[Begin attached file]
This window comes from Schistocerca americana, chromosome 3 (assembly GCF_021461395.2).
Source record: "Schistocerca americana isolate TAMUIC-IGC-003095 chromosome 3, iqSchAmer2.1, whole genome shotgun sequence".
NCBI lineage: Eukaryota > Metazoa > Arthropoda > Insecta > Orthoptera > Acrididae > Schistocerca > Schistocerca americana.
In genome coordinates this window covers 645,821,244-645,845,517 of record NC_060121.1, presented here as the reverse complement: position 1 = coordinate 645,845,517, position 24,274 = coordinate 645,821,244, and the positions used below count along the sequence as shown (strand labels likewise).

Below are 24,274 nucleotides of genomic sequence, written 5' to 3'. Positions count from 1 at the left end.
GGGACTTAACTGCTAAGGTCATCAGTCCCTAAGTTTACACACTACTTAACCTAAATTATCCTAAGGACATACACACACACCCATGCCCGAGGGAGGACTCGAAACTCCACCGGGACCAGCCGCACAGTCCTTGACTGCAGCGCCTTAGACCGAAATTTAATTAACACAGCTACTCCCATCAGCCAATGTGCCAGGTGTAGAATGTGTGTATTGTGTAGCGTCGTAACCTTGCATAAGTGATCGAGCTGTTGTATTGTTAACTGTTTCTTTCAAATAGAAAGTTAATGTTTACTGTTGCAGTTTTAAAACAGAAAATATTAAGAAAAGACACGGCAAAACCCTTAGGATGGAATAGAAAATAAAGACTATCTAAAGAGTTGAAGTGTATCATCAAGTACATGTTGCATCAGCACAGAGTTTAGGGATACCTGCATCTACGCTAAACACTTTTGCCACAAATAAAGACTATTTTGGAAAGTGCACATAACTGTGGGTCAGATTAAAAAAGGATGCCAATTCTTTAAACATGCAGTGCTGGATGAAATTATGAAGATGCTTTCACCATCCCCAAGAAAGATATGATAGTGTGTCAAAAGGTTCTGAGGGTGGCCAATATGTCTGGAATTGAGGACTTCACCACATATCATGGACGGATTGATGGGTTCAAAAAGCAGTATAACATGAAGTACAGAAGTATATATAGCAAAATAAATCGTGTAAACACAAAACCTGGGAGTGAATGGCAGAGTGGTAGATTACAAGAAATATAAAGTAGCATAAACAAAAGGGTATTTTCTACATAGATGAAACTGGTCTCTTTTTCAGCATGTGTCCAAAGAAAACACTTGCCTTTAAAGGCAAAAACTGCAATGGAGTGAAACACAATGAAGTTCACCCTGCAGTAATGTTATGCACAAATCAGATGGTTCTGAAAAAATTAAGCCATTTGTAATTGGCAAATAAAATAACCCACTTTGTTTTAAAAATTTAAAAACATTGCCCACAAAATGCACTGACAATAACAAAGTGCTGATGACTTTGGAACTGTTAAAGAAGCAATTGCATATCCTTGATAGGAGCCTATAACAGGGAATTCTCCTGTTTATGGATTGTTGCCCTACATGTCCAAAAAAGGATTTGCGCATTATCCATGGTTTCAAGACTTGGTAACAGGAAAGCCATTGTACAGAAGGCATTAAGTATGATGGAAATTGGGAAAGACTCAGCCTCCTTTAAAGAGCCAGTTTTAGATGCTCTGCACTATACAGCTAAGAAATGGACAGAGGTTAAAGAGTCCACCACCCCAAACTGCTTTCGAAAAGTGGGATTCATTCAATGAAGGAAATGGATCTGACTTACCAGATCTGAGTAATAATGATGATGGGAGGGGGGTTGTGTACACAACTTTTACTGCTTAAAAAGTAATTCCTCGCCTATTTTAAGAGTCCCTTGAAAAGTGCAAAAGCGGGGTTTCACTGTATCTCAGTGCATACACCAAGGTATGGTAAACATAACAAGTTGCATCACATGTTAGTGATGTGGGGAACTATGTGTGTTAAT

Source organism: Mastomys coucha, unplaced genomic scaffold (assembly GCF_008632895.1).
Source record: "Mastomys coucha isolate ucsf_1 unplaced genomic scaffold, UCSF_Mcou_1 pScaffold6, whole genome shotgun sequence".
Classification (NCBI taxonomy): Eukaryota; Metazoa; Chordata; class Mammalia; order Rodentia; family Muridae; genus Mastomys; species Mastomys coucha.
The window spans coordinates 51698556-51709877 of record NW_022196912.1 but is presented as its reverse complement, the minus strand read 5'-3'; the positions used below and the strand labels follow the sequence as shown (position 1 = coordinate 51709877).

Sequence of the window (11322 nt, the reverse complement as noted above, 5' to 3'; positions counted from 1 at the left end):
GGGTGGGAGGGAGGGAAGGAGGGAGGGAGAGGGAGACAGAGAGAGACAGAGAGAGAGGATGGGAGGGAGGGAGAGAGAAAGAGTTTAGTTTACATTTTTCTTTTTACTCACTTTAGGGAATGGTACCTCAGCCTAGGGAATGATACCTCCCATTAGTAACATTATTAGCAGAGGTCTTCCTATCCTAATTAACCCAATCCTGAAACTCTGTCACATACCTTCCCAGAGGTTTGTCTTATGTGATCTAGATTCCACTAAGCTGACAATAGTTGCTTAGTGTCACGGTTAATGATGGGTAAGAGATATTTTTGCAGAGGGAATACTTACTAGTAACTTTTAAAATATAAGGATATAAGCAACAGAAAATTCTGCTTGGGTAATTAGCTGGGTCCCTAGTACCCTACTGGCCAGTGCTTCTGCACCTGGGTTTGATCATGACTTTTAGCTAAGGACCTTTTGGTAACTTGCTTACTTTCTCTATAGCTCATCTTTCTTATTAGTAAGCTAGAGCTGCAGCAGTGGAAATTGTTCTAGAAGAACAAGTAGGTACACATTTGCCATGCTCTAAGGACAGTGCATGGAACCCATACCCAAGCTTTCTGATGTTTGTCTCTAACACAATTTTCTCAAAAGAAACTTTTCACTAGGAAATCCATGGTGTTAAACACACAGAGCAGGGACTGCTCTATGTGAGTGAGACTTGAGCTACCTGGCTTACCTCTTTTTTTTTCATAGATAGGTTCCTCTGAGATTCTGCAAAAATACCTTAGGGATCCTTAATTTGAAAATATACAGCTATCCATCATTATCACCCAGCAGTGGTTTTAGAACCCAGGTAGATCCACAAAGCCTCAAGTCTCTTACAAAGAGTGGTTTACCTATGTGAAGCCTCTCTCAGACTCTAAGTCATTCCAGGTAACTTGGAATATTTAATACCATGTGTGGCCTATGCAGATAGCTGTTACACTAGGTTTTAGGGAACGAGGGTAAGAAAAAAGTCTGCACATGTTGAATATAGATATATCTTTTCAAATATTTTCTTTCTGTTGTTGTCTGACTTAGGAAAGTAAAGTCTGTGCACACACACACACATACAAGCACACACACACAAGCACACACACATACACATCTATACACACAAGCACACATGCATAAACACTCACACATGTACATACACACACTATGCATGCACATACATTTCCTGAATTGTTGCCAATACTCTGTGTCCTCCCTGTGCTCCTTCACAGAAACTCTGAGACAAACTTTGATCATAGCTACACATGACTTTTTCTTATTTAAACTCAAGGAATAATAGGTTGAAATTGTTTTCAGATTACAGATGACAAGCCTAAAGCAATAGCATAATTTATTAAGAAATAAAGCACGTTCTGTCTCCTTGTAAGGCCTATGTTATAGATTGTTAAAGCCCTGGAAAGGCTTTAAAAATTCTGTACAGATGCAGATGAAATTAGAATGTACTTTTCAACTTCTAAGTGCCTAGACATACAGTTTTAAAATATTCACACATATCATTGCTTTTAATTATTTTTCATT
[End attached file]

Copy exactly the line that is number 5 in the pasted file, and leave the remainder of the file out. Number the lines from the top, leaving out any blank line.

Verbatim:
Below are 24,274 nucleotides of genomic sequence, written 5' to 3'. Positions count from 1 at the left end.